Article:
I have spent the past twelve days in the Alps on a spring retreat doing a bit of skiing. Yesterday we had a enormous thunderstorm and the most beautiful rainbow – like the one above. Somehow, it got me reflecting on a conversation I had with John Varney, a reader of this blog, a few months ago. He told me that he often intersperses his organisational change work with Sufi Teaching Stories. So I went on the hunt for a good one and found the one below. I am interested to know what readers think of using this approach to unlock new meaning to our work in the reductionist world we live in.
The Story of the Locksmith by Idries Shah
Once there lived a metalworker, a locksmith, who was unjustly accused of crimes and was sentenced to a deep, dark prison. After he had been there awhile, his wife who loved him very much went to the King and beseeched him that she might at least give him a prayer rug so he could observe his five prostrations every day.
The King considered that a lawful request, so he let the woman bring her husband a prayer rug. The prisoner was thankful to get the rug from his wife, and every day he faithfully did his prostrations on the rug. Much later, the man escaped from prison, and when people asked him how he got out, he explained that after years of doing his prostrations and praying for deliverance from the prison, he began to see what was right in front of his nose.
One day he suddenly saw that his wife had woven into the prayer rug the pattern of the lock that imprisoned him. Once he realized this and understood that all the information he needed to escape was already in his possession, he began to make friends with his guards. He also persuaded the guards that they all would have a better life if they cooperated and escaped the prison together.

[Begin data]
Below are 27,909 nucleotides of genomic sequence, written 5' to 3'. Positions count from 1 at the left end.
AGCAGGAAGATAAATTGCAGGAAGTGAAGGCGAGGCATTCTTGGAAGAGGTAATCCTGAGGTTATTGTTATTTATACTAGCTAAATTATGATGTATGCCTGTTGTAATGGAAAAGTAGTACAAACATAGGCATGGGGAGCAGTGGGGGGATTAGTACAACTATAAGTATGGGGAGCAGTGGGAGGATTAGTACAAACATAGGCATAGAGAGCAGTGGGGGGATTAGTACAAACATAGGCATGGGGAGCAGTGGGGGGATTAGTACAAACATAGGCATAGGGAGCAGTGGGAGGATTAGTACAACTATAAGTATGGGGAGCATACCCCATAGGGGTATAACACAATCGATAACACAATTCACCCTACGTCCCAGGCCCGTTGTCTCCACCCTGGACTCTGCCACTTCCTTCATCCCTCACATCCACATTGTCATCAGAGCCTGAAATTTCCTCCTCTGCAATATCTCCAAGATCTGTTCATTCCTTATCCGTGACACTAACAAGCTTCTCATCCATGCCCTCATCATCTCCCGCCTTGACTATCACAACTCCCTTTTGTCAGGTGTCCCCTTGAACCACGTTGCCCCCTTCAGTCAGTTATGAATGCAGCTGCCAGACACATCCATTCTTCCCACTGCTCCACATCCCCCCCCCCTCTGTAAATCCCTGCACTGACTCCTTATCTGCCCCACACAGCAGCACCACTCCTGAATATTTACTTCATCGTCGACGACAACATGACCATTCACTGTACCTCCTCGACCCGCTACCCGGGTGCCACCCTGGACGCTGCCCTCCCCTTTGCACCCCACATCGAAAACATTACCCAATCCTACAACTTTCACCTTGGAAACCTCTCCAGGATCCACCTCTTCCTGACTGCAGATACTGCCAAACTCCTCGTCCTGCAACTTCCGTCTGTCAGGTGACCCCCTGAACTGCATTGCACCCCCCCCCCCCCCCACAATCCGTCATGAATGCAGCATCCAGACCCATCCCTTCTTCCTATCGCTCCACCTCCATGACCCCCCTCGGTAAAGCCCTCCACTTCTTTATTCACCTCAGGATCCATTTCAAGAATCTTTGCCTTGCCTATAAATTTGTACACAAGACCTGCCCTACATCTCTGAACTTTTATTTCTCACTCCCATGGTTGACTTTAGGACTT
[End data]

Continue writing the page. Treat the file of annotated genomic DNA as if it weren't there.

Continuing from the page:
They agreed since, although they were guards, they realized that they were in prison, too. They also wished to escape, but they had no means to do so. So the locksmith and his guards decided on the following plan: they would bring him pieces of metal, and he would fashion useful items from them to sell in the marketplace. Together they would amass resources for their escape, and from the strongest piece of metal they could acquire, the locksmith would fashion a key.
One night, when everything had been prepared, the locksmith and his guards unlocked the prison and walked out into the cool night where his beloved wife was waiting for him. He left the prayer rug behind so that any other prisoner who was clever enough to read the pattern of the rug could also make his escape. Thus, the locksmith was reunited with his loving wife, his former guards became his friends, and everyone lived in harmony.
Image of Rug from: Spongobongo